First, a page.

Mark Lazarowicz (Edinburgh, North and Leith) (Lab/Co-op): May we have a debate on the integrity of the internet? My right hon. and learned Friend will no doubt have seen press reports this morning that reveal that a few minutes after the end of Prime Minister’s questions yesterday someone attempted to interfere with the Wikipedia entry on Titian to make it retrospectively consistent with what their party leader had said a few minutes earlier. If the Conservative party is prepared to fiddle the figures with regard to the age of dead Italian painters, surely we cannot trust them on the economy either.

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Ms Harman rose—

Mr. Speaker: Order. Mr. Binley.

Mr. Brian Binley (Northampton, South) (Con): I was pleased to hear the Leader of the House intimate that she was considering a debate on pensions. Will she extend that to consideration of the public sector pensions problem, which is becoming an intolerable burden on the nation, especially for local government, where a quarter of all locally raised council tax is now used to support pension funds? Will she include that particular matter in the debate that she is thinking of having?

Ms Harman: It looks as though it is expanding beyond a topical debate into a full-day debate. As well as public sector pensions, which is an important issue, I was thinking, as I listened to the hon. Gentleman’s comments, that there is an opportunity to discuss age discrimination and related provisions in the forthcoming Equality Bill. We have added to the list, and I thank him for his suggestion.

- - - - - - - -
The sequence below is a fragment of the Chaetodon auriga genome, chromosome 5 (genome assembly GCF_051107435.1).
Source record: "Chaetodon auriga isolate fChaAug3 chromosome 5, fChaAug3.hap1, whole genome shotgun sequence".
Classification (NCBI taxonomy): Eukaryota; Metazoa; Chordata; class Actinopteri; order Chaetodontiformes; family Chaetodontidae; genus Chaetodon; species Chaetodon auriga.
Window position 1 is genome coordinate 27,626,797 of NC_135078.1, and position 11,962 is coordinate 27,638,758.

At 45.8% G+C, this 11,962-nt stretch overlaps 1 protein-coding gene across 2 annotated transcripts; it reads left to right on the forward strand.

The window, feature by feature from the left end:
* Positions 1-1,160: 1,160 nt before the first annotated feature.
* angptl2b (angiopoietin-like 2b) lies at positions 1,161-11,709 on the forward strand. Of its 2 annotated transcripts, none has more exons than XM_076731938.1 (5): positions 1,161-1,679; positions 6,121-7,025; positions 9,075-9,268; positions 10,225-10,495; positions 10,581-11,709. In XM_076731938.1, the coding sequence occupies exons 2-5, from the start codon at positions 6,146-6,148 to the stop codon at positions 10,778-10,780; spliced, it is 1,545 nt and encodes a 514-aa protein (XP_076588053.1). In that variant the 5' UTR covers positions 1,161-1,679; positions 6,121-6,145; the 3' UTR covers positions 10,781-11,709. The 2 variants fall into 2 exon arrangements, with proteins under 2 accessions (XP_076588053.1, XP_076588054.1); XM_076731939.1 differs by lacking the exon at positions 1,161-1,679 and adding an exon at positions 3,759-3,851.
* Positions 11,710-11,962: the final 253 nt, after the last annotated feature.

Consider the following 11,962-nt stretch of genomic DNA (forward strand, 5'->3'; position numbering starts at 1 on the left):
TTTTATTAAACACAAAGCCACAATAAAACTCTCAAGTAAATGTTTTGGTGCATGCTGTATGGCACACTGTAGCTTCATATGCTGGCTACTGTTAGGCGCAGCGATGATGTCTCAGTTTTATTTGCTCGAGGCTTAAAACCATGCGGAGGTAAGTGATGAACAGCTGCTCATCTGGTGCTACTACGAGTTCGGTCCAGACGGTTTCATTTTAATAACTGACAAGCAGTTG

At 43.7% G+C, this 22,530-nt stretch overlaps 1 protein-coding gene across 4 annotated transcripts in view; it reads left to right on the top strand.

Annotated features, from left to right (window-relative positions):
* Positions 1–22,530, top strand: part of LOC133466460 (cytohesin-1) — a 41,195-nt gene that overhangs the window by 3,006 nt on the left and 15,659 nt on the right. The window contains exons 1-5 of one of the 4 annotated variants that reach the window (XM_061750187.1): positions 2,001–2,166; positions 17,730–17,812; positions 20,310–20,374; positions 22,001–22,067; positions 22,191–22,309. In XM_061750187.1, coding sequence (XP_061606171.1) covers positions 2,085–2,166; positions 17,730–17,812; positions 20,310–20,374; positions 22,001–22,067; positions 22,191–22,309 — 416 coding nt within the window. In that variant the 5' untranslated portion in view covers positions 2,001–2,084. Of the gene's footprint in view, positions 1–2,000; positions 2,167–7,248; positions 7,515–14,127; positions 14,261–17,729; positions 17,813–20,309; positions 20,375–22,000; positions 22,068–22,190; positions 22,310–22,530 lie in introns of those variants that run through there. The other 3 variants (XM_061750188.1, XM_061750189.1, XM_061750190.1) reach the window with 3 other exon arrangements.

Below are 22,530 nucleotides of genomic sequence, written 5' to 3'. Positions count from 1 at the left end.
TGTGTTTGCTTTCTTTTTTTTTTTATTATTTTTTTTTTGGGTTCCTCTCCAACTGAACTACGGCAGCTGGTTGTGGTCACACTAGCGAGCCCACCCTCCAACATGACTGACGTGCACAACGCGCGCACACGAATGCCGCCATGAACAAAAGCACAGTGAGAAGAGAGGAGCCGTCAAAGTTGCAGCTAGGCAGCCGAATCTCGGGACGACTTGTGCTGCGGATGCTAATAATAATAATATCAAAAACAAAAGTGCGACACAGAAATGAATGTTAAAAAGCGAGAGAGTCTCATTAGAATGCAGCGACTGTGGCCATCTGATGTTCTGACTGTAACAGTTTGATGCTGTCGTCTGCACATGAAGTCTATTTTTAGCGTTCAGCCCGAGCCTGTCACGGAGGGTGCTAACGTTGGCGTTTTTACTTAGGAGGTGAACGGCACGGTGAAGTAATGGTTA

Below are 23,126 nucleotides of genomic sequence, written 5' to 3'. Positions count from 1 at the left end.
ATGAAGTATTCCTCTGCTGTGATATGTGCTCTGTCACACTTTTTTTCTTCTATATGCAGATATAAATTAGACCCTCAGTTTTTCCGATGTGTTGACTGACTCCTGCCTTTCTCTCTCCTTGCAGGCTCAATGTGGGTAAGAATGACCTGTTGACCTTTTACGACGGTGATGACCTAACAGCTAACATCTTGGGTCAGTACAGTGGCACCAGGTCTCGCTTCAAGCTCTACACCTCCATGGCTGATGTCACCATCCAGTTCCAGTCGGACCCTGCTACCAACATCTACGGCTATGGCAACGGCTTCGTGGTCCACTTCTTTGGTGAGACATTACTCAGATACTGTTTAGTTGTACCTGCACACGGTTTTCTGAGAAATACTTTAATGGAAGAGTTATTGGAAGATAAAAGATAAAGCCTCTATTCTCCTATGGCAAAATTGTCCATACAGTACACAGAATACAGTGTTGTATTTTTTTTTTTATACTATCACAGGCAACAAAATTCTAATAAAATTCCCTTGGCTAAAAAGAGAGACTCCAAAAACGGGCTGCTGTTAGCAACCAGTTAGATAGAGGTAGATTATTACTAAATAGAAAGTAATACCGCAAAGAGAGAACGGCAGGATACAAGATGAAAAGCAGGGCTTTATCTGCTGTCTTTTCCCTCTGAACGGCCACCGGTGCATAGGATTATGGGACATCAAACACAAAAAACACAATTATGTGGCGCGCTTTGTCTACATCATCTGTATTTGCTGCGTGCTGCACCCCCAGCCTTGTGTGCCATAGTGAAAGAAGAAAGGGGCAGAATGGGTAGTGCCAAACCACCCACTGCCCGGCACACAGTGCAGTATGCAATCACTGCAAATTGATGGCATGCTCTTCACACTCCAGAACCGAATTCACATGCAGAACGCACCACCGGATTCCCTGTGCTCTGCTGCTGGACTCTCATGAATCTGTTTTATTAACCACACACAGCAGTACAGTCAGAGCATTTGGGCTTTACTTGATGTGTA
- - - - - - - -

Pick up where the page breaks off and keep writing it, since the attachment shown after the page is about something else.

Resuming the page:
Andrew Mackinlay (Thurrock) (Lab) rose—

Mr. Speaker: Mr. Mackinlay, may I ask you whether you were in for the statement?

Andrew Mackinlay: Just. [ Laughter. ]

I have a business question about next Wednesday week—that is original. The Government have announced that Northern Ireland legislation should go through all of its stages on that one day. I have protested about that practice time and time again to Secretaries of State and to the Leader of the House, and they look at me as if I am being unreasonable. They say that it is a one-off, but now it is happening again, and it is an abuse of this House. I hope that the Leader of the House will reconsider the matter, particularly as there are often statements on Wednesday, which further diminish the time available for such a debate.

The legislation goes to the heart of the political system of Northern Ireland by altering the d’Hondt system. I am not opposed to that, but it is a major piece of legislation and I am protesting about this myself and on behalf of colleagues from Northern Ireland. We should not push the legislation through all at once. We cannot get a copy of the Bill as far as I am aware, so we cannot even prepare and submit amendments. It is outrageous.

Ms Harman: We want to ensure a full discussion, but we also want to ensure that the Bill, which is an important part of the Northern Ireland peace process, gets through the House as quickly as possible. My hon. Friend will know that the House of Lords Constitution Committee is looking at how we deal with emergency legislation—